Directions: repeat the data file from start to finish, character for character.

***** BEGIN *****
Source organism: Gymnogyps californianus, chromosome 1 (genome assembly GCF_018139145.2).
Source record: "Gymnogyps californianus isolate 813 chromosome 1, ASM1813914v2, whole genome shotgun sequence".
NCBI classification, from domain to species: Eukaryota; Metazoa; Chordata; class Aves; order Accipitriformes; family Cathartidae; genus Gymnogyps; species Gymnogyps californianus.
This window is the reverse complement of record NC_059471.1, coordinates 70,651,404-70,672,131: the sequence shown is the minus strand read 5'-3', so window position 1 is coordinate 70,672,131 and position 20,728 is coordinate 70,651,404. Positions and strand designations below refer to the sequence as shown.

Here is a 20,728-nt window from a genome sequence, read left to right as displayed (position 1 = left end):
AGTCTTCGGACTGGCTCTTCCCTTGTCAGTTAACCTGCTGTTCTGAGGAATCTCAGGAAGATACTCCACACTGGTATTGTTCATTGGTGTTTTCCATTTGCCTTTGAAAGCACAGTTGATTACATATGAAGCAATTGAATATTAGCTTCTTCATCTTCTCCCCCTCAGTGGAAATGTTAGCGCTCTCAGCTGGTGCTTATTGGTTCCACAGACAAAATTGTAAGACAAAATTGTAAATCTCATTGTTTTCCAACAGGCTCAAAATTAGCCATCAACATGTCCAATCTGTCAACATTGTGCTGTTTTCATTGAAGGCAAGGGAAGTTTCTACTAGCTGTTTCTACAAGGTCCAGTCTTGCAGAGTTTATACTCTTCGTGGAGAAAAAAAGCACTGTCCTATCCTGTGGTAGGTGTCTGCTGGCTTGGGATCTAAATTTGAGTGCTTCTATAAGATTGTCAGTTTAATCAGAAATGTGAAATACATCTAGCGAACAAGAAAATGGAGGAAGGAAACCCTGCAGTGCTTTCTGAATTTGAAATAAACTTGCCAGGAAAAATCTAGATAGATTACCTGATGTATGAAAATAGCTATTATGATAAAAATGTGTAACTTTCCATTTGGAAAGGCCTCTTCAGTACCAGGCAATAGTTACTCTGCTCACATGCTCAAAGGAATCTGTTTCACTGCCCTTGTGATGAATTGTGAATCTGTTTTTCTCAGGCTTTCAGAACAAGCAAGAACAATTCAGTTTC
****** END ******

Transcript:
Source organism: Gymnogyps californianus, chromosome 1 (genome assembly GCF_018139145.2).
Source record: "Gymnogyps californianus isolate 813 chromosome 1, ASM1813914v2, whole genome shotgun sequence".
NCBI classification, from domain to species: Eukaryota; Metazoa; Chordata; class Aves; order Accipitriformes; family Cathartidae; genus Gymnogyps; species Gymnogyps californianus.
This window is the reverse complement of record NC_059471.1, coordinates 70,651,404-70,672,131: the sequence shown is the minus strand read 5'-3', so window position 1 is coordinate 70,672,131 and position 20,728 is coordinate 70,651,404. Positions and strand designations below refer to the sequence as shown.

Here is a 20,728-nt window from a genome sequence, read left to right as displayed (position 1 = left end):
AGTCTTCGGACTGGCTCTTCCCTTGTCAGTTAACCTGCTGTTCTGAGGAATCTCAGGAAGATACTCCACACTGGTATTGTTCATTGGTGTTTTCCATTTGCCTTTGAAAGCACAGTTGATTACATATGAAGCAATTGAATATTAGCTTCTTCATCTTCTCCCCCTCAGTGGAAATGTTAGCGCTCTCAGCTGGTGCTTATTGGTTCCACAGACAAAATTGTAAGACAAAATTGTAAATCTCATTGTTTTCCAACAGGCTCAAAATTAGCCATCAACATGTCCAATCTGTCAACATTGTGCTGTTTTCATTGAAGGCAAGGGAAGTTTCTACTAGCTGTTTCTACAAGGTCCAGTCTTGCAGAGTTTATACTCTTCGTGGAGAAAAAAAGCACTGTCCTATCCTGTGGTAGGTGTCTGCTGGCTTGGGATCTAAATTTGAGTGCTTCTATAAGATTGTCAGTTTAATCAGAAATGTGAAATACATCTAGCGAACAAGAAAATGGAGGAAGGAAACCCTGCAGTGCTTTCTGAATTTGAAATAAACTTGCCAGGAAAAATCTAGATAGATTACCTGATGTATGAAAATAGCTATTATGATAAAAATGTGTAACTTTCCATTTGGAAAGGCCTCTTCAGTACCAGGCAATAGTTACTCTGCTCACATGCTCAAAGGAATCTGTTTCACTGCCCTTGTGATGAATTGTGAATCTGTTTTTCTCAGGCTTTCAGAACAAGCAAGAACAATTCAGTTTC